She-Devils on Wheels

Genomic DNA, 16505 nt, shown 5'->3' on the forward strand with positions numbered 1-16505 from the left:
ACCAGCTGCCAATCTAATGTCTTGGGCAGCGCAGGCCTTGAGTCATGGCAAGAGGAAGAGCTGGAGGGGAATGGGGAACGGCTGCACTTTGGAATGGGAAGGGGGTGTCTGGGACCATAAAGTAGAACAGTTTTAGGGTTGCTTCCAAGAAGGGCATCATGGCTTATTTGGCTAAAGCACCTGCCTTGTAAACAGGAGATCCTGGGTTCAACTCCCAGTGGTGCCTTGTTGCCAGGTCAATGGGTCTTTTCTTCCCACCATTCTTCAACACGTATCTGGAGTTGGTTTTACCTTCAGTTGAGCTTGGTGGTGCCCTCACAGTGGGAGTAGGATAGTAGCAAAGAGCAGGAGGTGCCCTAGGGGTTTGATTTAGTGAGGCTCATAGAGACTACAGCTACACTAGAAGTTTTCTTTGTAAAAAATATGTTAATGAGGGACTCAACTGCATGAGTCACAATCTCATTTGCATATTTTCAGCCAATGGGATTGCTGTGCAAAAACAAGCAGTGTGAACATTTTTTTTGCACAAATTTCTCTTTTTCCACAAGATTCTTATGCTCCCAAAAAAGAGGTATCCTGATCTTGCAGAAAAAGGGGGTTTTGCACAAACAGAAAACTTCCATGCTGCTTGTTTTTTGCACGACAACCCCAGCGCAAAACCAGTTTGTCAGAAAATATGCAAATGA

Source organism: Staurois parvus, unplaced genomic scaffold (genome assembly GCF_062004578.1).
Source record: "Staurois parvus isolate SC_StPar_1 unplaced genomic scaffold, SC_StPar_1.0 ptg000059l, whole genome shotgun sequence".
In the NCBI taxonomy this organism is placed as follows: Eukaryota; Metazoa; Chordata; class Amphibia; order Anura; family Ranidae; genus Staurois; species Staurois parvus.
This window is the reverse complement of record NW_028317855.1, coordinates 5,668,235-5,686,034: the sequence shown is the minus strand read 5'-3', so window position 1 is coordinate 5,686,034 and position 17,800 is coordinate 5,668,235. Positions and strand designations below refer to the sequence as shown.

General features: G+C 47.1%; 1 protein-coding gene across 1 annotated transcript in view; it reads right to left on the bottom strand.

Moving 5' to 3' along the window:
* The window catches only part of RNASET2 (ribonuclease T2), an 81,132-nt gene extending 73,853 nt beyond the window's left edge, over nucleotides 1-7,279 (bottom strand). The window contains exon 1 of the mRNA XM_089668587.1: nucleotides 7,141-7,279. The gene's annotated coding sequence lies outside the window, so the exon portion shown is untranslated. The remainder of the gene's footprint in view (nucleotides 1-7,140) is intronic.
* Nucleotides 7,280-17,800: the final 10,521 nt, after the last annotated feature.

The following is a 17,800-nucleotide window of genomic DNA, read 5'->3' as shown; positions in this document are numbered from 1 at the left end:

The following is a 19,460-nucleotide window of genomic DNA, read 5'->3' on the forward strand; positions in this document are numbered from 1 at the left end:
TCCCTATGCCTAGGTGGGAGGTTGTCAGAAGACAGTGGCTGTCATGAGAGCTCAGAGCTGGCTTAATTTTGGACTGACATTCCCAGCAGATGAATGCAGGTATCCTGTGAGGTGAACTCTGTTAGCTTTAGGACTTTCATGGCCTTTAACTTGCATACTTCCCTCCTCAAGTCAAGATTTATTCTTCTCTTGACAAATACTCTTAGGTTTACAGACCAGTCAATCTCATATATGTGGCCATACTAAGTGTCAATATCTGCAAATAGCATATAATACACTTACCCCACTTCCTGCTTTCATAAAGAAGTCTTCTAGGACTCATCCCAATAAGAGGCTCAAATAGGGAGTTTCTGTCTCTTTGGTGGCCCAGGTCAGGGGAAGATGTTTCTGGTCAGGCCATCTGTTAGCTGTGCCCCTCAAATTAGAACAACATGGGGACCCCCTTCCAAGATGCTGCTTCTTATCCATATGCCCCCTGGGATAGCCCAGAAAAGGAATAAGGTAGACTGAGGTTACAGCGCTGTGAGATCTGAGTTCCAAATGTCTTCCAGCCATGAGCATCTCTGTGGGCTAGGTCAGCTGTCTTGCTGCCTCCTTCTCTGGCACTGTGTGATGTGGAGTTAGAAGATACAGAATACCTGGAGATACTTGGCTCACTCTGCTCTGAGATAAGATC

When people are asked who the greatest American filmmakers of all time are, they generally mention Cassavetes, Kubrick, Altman, Ford, Scorsese, Wilder and such. But for some reason, no one ever includes the greatest of the lot, Herschell Gordon Lewis. Among his masterpieces are Blood Feast, Suburban Roulette, Black Love and his most transcendent work, She-Devils on Wheels. To understand the Lewis aesthetic, you don’t merely have to set aside all your pre-conceptions about quality and decent filmmaking; you have to reverse them. The very idea that actors shouldn’t flub their lines, that the camera should move smoothly and accurately about the scene, that edits should be clean, and that the dialogue should make sense are anathema to what Lewis was trying to do: make money. And at that, he never failed. In the bleak era of the 1960s, his ultra-low-budget films filled a desperate need for sleaze and nipple exposure. She-Devils, perhaps his most brilliant script, is about a gang of female motorcycle hoodlums who race for sex and kill for pleasure. Shockingly, this paragon work of American Cinema was one of five films that Lewis directed that year. If only second-raters like Truffaut, Goddard and Kurosawa could have kept up that pace. Truly not to be missed, especially if you love cinema. Or hate cinema. Either way.


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